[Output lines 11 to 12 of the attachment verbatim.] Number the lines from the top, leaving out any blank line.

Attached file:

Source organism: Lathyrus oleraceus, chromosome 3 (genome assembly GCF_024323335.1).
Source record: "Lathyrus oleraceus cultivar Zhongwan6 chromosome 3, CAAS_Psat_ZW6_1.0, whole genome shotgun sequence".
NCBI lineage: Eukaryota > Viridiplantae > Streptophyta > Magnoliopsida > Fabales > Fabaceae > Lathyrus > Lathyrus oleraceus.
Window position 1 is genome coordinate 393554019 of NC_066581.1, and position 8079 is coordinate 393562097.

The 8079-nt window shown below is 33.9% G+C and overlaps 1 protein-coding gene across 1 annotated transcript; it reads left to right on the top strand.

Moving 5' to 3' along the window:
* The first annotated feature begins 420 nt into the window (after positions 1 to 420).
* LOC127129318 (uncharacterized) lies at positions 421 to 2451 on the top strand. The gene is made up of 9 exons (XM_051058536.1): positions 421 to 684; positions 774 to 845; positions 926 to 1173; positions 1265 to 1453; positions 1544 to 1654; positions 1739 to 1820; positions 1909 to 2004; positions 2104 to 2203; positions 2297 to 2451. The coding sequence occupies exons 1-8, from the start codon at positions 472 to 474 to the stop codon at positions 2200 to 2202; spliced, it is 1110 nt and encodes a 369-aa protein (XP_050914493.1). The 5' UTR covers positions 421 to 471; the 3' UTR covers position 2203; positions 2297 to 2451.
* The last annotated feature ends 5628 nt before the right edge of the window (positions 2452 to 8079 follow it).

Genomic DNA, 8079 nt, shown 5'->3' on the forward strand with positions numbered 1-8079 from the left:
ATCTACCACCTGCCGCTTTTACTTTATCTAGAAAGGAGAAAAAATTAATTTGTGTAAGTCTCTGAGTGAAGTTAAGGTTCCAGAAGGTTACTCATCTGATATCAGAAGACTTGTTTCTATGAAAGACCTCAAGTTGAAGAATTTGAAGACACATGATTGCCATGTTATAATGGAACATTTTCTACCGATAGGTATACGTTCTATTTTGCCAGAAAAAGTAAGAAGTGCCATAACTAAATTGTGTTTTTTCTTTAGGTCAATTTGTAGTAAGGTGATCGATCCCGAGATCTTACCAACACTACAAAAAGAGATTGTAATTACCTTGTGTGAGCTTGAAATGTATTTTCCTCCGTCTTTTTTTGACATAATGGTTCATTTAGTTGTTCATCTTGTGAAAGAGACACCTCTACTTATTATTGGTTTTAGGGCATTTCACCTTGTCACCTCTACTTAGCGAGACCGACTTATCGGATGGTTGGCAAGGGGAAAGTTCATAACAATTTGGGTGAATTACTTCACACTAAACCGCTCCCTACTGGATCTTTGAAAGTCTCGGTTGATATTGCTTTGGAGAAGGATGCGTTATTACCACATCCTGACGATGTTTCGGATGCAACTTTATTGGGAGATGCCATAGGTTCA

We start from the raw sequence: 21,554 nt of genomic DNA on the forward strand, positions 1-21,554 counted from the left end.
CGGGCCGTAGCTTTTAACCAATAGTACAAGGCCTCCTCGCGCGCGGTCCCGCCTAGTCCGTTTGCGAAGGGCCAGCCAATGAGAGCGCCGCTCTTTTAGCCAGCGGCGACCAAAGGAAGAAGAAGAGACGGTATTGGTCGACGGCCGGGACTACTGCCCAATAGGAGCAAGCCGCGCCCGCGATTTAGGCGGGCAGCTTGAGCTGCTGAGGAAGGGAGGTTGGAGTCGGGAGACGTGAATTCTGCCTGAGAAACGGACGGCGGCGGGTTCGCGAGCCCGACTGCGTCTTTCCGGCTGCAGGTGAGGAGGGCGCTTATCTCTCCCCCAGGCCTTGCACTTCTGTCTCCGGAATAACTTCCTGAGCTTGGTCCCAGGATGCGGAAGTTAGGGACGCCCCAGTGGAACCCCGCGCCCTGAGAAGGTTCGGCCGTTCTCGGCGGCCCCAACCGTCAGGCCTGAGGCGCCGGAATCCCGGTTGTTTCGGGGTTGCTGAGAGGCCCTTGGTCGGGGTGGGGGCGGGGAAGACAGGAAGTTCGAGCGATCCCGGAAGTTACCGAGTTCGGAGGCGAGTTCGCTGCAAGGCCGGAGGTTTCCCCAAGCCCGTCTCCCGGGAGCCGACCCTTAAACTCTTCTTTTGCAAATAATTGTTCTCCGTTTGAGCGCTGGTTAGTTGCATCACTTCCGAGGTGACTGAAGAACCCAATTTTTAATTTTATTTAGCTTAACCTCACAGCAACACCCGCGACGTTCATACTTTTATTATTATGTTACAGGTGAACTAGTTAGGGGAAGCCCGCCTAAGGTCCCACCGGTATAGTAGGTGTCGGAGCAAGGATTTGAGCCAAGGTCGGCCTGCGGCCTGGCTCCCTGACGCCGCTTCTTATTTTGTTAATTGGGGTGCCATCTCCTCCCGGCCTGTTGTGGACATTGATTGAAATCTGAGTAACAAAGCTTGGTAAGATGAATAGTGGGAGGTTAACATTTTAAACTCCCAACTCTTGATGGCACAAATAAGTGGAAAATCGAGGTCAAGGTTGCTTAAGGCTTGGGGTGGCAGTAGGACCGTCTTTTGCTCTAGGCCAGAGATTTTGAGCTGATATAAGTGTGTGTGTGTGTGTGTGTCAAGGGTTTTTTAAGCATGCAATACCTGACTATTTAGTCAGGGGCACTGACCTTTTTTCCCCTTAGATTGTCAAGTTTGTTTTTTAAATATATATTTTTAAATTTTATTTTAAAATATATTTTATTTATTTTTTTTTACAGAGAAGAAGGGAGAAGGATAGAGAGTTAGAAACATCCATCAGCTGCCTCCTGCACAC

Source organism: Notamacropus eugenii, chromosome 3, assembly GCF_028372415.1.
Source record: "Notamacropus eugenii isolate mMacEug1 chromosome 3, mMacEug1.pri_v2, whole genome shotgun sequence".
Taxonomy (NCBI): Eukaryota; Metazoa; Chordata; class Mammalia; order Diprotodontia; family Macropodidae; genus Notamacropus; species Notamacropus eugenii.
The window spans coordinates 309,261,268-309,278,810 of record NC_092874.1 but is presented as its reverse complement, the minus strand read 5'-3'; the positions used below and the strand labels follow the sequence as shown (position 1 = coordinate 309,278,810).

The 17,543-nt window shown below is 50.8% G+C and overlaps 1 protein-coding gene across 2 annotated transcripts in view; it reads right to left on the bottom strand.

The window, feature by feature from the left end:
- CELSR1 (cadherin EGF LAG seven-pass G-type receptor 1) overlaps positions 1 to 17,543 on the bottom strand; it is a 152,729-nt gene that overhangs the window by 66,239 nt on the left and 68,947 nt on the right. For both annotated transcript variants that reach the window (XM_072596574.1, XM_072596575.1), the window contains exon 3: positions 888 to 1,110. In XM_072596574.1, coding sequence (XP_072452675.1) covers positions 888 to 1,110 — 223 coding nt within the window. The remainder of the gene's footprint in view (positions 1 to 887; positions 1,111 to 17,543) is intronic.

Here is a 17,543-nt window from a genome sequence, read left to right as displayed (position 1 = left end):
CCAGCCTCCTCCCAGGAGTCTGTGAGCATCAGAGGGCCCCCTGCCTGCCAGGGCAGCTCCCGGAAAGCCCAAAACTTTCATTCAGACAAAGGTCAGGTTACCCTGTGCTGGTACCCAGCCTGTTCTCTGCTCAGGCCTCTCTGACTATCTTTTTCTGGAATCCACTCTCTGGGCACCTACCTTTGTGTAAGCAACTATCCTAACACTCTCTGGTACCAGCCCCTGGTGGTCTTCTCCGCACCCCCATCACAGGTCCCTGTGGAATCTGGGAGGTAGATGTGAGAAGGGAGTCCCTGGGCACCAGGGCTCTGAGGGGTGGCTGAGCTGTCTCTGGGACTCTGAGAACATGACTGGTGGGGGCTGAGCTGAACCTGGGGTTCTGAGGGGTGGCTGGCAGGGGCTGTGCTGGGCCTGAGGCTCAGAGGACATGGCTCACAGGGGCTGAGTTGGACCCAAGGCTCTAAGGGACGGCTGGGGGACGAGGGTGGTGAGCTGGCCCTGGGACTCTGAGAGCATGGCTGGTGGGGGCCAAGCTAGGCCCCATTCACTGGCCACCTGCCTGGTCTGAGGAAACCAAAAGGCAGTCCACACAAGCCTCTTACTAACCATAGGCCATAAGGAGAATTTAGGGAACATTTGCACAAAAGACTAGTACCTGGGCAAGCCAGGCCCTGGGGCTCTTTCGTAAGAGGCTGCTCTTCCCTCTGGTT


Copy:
ATCTACCACCTGCCGCTTTTACTTTATCTAGAAAGGAGAAAAAATTAATTTGTGTAAGTCTCTGAGTGAAGTTAAGGTTCCAGAAGGTTACTCATCTGATATCAGAAGACTTGTTTCTATGAAAGACCTCAAGTTGAAGAATTTGAAGACACATGATTGCCATGTTATAATGGAACATTTTCTACCGATAGGTATACGTTCTATTTTGCCAGAAAAAGTAAGAAGTGCCATAACTAAATTGTGTTTTTTCTTTAGGTCAATTTGTAGTAAGGTGATCGATCCCGAGATCTTACCAACACTACAAAAAGAGATTGTAATTACCTTGTGTGAGCTTGAAATGTATTTTCCTCCGTCTTTTTTTGACATAATGGTTCATTTAGTTGTTCATCTTGTGAAAGAGACACCTCTACTTATTATTGGTTTTAGGGCATTTCACCTTGTCACCTCTACTTAGCGAGACCGACTTATCGGATGGTTGGCAAGGGGAAAGTTCATAACAATTTGGGTGAATTACTTCACACTAAACCGCTCCCTACTGGATCTTTGAAAGTCTCGGTTGATATTGCTTTGGAGAAGGATGCGTTATTACCACATCCTGACGATGTTTCGGATGCAACTTTATTGGGAGATGCCATAGGTTCA

We start from the raw sequence: 21,554 nt of genomic DNA on the forward strand, positions 1-21,554 counted from the left end.